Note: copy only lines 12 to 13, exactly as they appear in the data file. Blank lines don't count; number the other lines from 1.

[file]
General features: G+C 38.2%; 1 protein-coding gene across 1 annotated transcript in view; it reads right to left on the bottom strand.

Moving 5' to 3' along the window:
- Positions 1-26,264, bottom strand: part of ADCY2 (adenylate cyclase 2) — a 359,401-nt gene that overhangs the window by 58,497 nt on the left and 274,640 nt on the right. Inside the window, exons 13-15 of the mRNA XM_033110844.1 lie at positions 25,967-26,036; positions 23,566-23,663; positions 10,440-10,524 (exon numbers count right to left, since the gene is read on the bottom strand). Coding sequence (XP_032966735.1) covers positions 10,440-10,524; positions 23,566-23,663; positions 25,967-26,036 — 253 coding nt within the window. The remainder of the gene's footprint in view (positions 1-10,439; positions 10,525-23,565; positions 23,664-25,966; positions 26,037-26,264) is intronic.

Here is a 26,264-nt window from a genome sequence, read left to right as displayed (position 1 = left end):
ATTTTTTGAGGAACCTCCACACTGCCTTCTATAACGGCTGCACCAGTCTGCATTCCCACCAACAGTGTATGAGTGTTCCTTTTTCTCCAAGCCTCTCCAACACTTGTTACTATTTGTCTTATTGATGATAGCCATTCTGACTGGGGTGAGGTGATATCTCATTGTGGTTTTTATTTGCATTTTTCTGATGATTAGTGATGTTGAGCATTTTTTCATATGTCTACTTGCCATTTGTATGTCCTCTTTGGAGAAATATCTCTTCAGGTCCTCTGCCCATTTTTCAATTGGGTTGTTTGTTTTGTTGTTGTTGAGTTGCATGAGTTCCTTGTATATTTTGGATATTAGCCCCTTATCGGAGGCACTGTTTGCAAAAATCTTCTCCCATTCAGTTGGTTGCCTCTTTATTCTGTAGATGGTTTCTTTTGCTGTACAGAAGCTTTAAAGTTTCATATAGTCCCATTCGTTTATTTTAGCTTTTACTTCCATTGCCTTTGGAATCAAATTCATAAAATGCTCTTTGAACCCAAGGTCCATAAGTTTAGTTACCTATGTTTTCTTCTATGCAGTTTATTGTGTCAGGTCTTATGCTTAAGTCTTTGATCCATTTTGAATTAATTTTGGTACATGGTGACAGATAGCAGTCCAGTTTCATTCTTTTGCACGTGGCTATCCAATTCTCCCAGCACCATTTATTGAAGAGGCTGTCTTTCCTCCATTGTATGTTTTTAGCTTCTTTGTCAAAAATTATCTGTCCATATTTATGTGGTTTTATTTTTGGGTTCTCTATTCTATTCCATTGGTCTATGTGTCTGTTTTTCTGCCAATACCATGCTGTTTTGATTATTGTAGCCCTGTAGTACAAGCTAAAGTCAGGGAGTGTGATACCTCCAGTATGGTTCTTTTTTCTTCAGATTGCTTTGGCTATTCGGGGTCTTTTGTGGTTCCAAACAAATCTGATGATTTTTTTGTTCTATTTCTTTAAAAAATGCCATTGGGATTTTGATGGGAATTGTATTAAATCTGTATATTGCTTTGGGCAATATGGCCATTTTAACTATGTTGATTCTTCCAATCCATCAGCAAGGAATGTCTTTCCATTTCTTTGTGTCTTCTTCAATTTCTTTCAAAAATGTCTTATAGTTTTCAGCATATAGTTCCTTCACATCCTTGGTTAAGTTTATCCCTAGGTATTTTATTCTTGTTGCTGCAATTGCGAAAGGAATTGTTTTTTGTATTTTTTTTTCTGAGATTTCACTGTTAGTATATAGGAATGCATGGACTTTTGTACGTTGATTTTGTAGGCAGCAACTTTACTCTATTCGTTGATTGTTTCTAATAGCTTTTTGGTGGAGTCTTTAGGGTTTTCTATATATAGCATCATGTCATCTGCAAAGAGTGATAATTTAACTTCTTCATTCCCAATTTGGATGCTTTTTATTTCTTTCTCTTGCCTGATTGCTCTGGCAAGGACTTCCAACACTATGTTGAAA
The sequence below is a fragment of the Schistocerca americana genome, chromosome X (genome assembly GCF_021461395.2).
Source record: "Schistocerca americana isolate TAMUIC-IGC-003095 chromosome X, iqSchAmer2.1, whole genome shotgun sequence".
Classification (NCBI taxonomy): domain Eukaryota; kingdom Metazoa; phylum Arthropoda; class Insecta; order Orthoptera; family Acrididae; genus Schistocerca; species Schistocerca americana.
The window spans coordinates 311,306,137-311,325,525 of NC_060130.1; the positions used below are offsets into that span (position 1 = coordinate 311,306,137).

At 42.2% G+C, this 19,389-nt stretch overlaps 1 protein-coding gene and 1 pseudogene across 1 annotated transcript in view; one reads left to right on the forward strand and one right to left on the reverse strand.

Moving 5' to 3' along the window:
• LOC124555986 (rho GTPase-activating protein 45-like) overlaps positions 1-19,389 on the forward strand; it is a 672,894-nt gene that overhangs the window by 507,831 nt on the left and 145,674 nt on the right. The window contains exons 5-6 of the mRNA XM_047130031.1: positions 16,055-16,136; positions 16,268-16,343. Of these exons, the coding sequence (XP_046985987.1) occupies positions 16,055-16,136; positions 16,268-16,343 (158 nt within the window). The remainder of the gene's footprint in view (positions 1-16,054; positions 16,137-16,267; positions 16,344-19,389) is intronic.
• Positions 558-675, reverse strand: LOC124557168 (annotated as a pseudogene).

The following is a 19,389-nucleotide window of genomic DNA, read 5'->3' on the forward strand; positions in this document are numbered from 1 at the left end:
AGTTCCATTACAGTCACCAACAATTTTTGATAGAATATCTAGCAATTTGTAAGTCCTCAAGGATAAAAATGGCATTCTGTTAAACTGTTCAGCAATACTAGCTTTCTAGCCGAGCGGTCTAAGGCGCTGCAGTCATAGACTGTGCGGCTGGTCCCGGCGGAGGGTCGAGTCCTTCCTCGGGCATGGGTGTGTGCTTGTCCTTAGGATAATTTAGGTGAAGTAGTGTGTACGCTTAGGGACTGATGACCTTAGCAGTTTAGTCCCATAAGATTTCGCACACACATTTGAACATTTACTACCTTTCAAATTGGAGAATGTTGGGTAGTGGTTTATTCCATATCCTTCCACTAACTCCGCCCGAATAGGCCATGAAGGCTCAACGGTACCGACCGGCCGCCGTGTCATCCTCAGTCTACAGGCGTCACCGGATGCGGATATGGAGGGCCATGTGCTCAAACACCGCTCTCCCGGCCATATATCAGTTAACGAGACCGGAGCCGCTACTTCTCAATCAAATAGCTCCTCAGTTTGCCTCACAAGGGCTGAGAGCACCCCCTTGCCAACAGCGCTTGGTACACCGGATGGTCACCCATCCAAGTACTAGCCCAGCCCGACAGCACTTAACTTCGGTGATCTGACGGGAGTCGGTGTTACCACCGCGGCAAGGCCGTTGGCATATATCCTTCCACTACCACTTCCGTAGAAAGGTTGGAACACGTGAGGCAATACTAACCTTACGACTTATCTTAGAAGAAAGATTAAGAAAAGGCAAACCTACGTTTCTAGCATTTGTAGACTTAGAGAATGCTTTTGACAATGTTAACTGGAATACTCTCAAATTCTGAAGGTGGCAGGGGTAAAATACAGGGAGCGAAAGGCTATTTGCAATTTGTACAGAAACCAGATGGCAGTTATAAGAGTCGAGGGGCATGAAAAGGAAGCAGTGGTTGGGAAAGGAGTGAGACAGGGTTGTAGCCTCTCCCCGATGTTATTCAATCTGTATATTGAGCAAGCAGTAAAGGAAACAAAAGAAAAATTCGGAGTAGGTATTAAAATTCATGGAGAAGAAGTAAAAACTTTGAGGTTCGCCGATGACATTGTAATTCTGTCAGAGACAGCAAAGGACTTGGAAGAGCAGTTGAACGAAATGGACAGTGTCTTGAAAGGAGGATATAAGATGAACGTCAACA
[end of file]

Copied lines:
• LOC124555986 (rho GTPase-activating protein 45-like) overlaps positions 1-19,389 on the forward strand; it is a 672,894-nt gene that overhangs the window by 507,831 nt on the left and 145,674 nt on the right. The window contains exons 5-6 of the mRNA XM_047130031.1: positions 16,055-16,136; positions 16,268-16,343. Of these exons, the coding sequence (XP_046985987.1) occupies positions 16,055-16,136; positions 16,268-16,343 (158 nt within the window). The remainder of the gene's footprint in view (positions 1-16,054; positions 16,137-16,267; positions 16,344-19,389) is intronic.
• Positions 558-675, reverse strand: LOC124557168 (annotated as a pseudogene).